Christensen: Today’s hearing aids advancements come from extensive research and development, which, of course, comes with a cost. It isn’t simple to build a hearing aid. From signal processing to delivering speech and sound digitally to your ear has taken many years of research to help create solutions to help people hear.  Hearing aids have come a long way from the linear amplifiers that you can just buy off the shelf.  Extensive research and development also goes into the making of accessories, wireless connectivity and other features that make our hearing systems the most comprehensive on the market.

Because hearing is so essential to our health and quality of life, many people are willing to make an investment in their hearing aids. Of course, there are a range of costs for hearing aids depending on the model, the dispenser, the features, or if they are fit for you personally.

We also can’t forget that the cost of hearing aids often includes service and care of a trained hearing care professional.

The over-the-counter products coming to the United States will be aiming to expand access, but will be targeted to people who have more mild hearing loss than traditional hearing aid users. We don’t have these products on the market today, but we can assume that they will be less expensive, especially since they won’t come with the service and care of a hearing care professional.

 

Medgadget: What are the existing challenges to the adoption of hearing aids? How is technology helping on this issue?

Christensen: People associate getting a hearing aid with admitting you are old enough to get a hearing aid. No matter what hearing aids look like or how they change cosmetically, many still see it as having to accept aging.

Ultimately, the event that must occur for people to finally get a hearing aid is when they start missing important conversations in their lives. Whether it be their children or grandchildren speaking or what was said in an important business meeting, their quality of life is being impacted. It usually takes a little bit of pain for us to alter our lifestyle. People with mild hearing loss aren’t experiencing this pain yet and aren’t missing these important conversations yet, so they have yet to take the step toward adopting hearing aids. But hearing aids don’t have to be burdensome. Today’s sleek, discreet, high-tech solutions can improve hearing and allow people to hear the things that matter most.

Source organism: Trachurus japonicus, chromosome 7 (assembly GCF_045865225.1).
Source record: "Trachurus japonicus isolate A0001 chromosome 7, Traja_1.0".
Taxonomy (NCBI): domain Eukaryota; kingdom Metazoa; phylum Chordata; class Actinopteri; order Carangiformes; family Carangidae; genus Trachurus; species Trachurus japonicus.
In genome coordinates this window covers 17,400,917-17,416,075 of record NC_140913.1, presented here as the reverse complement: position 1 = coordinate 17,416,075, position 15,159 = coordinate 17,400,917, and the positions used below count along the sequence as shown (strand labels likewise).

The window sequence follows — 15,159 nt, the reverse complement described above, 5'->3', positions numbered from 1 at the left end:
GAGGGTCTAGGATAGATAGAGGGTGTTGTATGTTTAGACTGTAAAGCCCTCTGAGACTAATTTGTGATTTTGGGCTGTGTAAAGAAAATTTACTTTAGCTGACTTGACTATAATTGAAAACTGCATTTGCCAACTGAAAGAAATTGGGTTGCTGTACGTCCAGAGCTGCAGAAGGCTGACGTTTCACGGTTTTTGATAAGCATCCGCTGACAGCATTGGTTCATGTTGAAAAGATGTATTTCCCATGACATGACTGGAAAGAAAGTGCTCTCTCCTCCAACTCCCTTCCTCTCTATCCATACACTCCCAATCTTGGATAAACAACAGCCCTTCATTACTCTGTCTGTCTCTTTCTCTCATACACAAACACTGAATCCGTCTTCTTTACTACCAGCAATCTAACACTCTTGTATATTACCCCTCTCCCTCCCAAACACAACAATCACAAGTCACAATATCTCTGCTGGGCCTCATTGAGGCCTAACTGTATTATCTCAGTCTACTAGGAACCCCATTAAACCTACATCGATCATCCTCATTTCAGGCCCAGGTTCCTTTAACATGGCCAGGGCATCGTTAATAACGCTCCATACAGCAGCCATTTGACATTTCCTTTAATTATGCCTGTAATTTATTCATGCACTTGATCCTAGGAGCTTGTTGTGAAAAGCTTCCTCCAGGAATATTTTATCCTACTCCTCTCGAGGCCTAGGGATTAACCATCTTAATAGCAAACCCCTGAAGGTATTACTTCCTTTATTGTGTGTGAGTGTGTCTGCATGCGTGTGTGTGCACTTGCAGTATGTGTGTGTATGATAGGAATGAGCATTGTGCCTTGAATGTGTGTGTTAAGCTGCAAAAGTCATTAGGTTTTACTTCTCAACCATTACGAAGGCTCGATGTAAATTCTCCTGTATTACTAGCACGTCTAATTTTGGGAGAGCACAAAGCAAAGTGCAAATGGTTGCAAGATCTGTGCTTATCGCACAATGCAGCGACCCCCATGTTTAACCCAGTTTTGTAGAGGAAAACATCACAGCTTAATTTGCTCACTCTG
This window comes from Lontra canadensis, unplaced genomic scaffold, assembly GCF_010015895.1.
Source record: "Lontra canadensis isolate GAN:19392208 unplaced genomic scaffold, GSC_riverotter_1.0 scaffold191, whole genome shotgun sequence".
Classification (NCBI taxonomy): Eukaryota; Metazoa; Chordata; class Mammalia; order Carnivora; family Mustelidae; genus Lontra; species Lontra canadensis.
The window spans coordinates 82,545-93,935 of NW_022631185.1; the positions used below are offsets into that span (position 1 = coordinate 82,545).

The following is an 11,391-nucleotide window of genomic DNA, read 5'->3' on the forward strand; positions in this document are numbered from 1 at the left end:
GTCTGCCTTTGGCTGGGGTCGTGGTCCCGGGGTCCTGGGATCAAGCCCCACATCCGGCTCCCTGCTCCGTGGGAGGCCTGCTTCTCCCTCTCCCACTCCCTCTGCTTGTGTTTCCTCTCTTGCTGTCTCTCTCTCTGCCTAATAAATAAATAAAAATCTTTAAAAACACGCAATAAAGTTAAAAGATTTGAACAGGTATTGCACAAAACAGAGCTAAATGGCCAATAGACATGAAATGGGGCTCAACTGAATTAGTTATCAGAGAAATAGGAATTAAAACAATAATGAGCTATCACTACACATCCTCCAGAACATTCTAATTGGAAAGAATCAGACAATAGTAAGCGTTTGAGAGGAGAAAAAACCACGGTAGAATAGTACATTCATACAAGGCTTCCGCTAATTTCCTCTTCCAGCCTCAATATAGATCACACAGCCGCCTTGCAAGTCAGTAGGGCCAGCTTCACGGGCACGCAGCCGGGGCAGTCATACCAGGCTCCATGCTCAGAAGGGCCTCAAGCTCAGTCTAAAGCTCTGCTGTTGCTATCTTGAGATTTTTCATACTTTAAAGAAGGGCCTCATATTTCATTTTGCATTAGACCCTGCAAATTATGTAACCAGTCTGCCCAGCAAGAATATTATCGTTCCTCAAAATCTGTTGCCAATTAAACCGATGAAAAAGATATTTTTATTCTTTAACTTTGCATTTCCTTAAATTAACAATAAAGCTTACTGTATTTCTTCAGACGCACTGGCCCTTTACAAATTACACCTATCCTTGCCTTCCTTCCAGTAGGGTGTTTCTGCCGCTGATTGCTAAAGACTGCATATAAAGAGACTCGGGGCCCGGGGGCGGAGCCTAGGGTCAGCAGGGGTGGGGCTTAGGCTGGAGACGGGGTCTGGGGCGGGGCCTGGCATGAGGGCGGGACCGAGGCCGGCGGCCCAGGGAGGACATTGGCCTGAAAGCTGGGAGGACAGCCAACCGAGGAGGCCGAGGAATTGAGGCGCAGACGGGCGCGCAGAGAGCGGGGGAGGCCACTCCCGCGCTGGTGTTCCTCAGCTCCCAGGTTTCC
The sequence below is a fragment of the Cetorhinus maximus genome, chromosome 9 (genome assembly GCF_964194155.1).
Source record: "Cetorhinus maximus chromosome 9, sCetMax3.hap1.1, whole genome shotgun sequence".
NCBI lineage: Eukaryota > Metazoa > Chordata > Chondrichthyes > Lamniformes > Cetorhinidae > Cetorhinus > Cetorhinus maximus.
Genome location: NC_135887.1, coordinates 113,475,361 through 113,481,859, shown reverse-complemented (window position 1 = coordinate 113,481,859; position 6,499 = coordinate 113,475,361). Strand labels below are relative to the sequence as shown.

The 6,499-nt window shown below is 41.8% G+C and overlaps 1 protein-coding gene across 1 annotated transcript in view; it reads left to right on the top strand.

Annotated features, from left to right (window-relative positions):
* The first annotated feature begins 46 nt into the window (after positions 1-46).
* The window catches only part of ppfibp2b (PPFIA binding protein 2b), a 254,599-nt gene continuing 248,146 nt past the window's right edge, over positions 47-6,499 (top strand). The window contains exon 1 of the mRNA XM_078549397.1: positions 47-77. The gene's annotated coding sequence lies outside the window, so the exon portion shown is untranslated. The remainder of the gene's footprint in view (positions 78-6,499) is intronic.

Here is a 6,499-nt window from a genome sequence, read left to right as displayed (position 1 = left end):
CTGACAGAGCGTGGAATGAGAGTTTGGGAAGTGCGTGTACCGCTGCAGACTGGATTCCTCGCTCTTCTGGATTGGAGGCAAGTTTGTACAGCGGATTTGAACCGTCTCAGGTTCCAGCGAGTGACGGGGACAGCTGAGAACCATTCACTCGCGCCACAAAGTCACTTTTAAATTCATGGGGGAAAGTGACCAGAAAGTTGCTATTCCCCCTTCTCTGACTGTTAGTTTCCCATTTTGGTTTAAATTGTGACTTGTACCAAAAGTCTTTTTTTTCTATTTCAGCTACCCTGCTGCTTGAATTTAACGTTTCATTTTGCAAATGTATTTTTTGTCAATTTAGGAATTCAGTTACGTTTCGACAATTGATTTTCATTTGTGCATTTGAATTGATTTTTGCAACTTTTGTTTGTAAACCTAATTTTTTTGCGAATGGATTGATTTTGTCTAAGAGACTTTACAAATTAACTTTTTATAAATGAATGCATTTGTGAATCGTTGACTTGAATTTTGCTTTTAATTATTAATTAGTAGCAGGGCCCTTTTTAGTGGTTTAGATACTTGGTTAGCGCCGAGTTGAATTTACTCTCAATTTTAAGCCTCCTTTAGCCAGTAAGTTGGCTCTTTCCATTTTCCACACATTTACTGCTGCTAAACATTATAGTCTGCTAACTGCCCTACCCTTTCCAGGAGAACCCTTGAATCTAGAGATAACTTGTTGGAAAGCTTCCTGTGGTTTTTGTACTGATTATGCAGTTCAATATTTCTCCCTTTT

Medgadget: What is the outlook for the industry? Is it possible for cheap, readily accessible technology powered by smartphones to eclipse traditional hearing aids?

Christensen: The outlook of the industry is extremely promising because of the life changing technology that we are able to make today. While there may be cheaper technology options out there, I don’t believe we’re ever going to see something eclipse today’s traditional hearing aid.  There will always be a need for a true hearing aid system along with the benefits of working with a true hearing care professional.

 

Medgadget: Can you give us a sense of where GN Hearing is heading in the next few years and what technologies you’re researching?

Christensen: GN Hearing will continue down the path of where we have headed for many years, asking, “What are the problems that are still being experienced by those with hearing loss, and how can we work to solve those problems?”

Working with hearing care professionals and hearing aid users, GN Hearing is always looking for better solutions to improve hearing, especially in noisy environments.  That’s the number one problem of people with hearing loss.

Everyone is talking about artificial intelligence (AI). This is an area we have already started to work.  We are leveraging AI to personalize hearing care to a specific patient to give them a better hearing experience. Using machine learning and big data analysis, we are taking bigger steps to provide more automatic, natural and personalized solutions for each user.

Links: GN Hearing, ReSound, and Jabra